You are enough. You are worthy. You are sufficient. There is absence of absence, nothing to prove and no territory to defend. It is not possible to be other than utterly perfect…even on those days when we could use some improvement. You are alive. Life itself is enough: so are you. So is everyone else.
Are the stars in the sky enough? Are they sufficient? Are they worthy? The grains of sand on the beach: are they enough? The blades of grass in the meadow: are they sufficient? Does one blade of grass look at another and say: “That one is greener. That one is bigger. That one is better….so I must feel bad; I am not enough. I must crush it down and make it less, so I will feel better…”.
Blades of grass don’t do that to themselves. They don’t do that to each other.
All blades of grass are enough. All that grows in the meadow is sufficient because it grows in the meadow. All grains of sand on the beach are enough: each one the perfect size; each one shining perfectly in the sunlight. The shine of one does not make less the shine of the other. The beach shines in the sunlight because all grains of sand shine in the sunlight.
Life itself is enough. Life is worthy of honor, dignity and respect because it is life itself.
Life itself is sufficient: absence of absence, utterly perfect, good beyond any understanding of good or bad because it is life .
You breathe. I breathe. The body is warm. Perhaps we are more alive some days than others, but we are alive.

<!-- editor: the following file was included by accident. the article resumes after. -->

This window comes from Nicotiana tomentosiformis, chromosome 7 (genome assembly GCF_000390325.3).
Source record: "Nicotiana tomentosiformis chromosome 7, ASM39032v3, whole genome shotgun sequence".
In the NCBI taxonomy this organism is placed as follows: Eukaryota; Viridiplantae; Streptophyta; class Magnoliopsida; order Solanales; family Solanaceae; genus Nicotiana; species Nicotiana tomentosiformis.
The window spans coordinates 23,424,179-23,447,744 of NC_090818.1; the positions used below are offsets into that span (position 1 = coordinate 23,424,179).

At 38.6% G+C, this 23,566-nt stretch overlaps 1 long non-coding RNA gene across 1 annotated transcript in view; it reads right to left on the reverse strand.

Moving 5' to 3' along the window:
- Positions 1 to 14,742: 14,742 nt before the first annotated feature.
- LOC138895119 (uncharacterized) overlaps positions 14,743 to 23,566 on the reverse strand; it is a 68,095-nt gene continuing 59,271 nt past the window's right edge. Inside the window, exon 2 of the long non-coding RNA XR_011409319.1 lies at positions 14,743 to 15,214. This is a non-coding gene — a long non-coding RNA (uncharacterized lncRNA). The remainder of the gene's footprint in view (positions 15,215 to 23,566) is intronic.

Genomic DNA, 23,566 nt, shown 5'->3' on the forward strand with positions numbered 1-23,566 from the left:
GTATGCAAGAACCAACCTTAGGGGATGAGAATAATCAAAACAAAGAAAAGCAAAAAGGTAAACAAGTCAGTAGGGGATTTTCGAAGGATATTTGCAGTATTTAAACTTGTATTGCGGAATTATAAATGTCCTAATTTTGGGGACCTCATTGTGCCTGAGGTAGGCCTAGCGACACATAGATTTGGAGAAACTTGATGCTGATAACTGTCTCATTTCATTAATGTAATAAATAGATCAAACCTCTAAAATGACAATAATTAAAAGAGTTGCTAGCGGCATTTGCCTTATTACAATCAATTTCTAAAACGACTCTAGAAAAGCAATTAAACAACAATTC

That is enough.
From within the world view from which the mindfulness practices arise, humans are accepted as part of the natural world, just like the stars, the grass, the sand, the trees. We are utterly interconnected with all of life itself.
Watch the sun rise: the natural world is inherently magnificent. There is nothing to add, nothing to improve.
We bear witness to that majesty even when it may seem harsh. In the natural world, destruction is for the purpose of re-creation. Life itself is naturally creative. It re-creates in a recurring, cyclical fashion. Destruction – in the natural world - is not destruction simply for the sake of destruction. Life by its nature creates. It will change, and grow, and recreate in the way that dawn comes in the morning after the darkness of the night. We let go of what was in order to become what is now . We tear down the muscles in the gym in order that they grow back stronger.
We are alive. This itself is enough. There is no territory to defend. There is nothing to prove. That we breathe is enough to merit our next breath.
To honour life – one’s own and that of others – is to honour all of life. To seek to diminish life – one’s own or that of others – is to seek to diminish all of life, including our own. We become stronger as life itself flourishes. We become diminished if by our own behaviour we, in some way, diminish others.
Life is worthy of honor dignity and respect.
It is utterly inter-connected.
Dishonour and disrespect projected onto another can lead only to the dishonour and disrespect of life itself, including yours.
The Tibetan expression for this quality of inherent value – natural worthiness - is rendered in English by words that mean “primordial purity” Since the time before time, life itself is good, beyond any understanding or experience that could imagine the binary opposition – of good or bad.
You are worthy. You are good. You are enough: so is everyone else.
Sometimes it happens that the mind carves our perceptions of the world to tell us stories of “us” and “them”. Push away “him”. Push away “her”. Push away “them”. “They” are for me or against me.
The mind creates this expression of the binary, opposing forces – the “enemy” - as a way of waking itself up. It pushes away – and creates this tension – in order that it will be able to see and recognize that the tension is not really real. The “other” that we project can only be a mirror of our own minds.